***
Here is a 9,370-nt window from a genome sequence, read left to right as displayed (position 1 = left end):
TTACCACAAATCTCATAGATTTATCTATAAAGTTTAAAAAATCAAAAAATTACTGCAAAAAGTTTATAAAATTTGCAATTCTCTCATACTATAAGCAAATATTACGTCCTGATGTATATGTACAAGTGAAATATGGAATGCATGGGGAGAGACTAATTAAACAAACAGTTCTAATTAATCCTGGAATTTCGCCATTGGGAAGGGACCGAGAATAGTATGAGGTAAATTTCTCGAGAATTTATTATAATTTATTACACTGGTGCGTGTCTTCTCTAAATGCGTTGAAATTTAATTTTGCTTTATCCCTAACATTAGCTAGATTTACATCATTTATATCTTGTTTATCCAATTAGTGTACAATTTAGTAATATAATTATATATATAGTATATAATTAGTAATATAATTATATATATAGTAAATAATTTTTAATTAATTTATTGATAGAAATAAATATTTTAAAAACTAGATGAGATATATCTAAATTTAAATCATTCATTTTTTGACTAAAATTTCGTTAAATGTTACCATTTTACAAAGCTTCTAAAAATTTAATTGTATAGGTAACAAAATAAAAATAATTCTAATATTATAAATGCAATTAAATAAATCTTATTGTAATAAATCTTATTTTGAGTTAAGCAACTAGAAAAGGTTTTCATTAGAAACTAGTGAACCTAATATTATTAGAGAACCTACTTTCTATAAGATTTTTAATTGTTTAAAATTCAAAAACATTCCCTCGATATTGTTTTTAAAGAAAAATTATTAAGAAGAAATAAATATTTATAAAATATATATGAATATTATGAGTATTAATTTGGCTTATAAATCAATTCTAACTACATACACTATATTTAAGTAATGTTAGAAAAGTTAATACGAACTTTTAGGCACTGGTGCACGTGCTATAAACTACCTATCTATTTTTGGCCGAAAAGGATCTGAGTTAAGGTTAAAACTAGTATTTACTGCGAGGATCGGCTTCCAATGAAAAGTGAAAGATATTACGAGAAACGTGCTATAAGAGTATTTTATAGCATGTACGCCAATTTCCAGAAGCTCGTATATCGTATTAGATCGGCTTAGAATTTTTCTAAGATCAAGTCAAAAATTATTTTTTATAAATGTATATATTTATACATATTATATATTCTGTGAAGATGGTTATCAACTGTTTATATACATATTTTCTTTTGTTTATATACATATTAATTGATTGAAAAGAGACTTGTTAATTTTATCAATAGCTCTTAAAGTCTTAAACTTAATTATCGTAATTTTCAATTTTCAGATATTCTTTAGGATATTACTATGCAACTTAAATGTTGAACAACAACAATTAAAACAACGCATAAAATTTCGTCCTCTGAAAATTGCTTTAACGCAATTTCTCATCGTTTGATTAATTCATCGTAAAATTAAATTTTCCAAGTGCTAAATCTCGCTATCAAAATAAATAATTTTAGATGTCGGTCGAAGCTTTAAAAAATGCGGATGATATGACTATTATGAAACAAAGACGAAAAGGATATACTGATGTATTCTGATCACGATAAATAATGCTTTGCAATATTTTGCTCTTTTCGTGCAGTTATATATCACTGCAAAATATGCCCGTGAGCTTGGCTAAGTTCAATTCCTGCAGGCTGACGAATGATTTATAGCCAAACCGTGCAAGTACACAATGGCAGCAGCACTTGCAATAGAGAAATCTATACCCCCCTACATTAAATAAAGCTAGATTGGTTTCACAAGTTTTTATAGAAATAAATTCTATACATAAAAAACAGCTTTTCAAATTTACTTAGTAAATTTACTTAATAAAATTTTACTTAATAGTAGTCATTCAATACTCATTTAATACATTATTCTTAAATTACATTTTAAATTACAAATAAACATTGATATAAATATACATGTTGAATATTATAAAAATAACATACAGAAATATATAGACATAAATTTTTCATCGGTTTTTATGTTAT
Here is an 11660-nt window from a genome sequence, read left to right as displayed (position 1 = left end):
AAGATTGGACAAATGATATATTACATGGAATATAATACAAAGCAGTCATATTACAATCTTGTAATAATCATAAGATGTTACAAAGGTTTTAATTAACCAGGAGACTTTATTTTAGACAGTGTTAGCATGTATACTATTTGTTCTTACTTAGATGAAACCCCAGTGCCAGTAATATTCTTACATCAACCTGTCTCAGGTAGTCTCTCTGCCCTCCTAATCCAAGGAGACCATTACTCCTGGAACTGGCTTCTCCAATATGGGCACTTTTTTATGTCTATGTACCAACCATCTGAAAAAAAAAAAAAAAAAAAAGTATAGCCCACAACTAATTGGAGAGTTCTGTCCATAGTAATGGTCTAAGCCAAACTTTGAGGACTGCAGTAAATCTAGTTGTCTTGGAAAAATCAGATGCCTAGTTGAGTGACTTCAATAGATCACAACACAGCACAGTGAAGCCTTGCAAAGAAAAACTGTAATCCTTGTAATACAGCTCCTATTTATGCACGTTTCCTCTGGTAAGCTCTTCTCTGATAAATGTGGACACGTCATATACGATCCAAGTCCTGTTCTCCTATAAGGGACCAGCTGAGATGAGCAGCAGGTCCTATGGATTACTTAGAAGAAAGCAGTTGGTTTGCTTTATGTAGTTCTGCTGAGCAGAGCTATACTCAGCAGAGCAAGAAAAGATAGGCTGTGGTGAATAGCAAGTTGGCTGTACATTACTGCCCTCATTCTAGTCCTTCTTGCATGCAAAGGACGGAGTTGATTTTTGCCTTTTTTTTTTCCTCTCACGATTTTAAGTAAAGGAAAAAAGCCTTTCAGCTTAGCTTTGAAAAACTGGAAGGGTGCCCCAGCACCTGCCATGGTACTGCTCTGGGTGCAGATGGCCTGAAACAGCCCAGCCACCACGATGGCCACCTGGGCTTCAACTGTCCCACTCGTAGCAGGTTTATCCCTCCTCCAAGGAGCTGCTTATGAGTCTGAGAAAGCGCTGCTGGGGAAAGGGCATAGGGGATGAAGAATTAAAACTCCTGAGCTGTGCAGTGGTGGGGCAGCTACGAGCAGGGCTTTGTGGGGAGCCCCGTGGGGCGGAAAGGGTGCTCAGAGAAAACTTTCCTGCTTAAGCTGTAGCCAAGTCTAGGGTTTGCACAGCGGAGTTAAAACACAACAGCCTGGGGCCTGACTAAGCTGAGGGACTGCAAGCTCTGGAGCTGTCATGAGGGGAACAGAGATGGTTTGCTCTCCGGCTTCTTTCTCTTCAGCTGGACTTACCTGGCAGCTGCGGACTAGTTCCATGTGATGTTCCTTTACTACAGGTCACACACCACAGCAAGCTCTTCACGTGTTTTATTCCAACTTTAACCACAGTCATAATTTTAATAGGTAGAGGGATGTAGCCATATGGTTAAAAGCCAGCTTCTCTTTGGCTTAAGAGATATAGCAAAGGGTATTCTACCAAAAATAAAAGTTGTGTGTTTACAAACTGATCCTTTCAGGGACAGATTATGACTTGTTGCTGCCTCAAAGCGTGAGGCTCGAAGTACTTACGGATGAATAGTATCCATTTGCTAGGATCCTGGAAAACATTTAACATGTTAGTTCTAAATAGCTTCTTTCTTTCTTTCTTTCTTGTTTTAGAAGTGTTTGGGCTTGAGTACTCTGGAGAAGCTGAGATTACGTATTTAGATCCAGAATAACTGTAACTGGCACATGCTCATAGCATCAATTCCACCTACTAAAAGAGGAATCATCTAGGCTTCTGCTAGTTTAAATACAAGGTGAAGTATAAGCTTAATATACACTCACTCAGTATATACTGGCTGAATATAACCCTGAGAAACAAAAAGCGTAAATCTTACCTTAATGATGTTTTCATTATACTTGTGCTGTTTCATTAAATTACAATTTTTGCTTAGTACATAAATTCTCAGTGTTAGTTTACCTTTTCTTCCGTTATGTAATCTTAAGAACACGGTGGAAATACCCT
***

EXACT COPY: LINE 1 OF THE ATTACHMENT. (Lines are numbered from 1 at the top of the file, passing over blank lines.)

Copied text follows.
Here is a 9,370-nt window from a genome sequence, read left to right as displayed (position 1 = left end):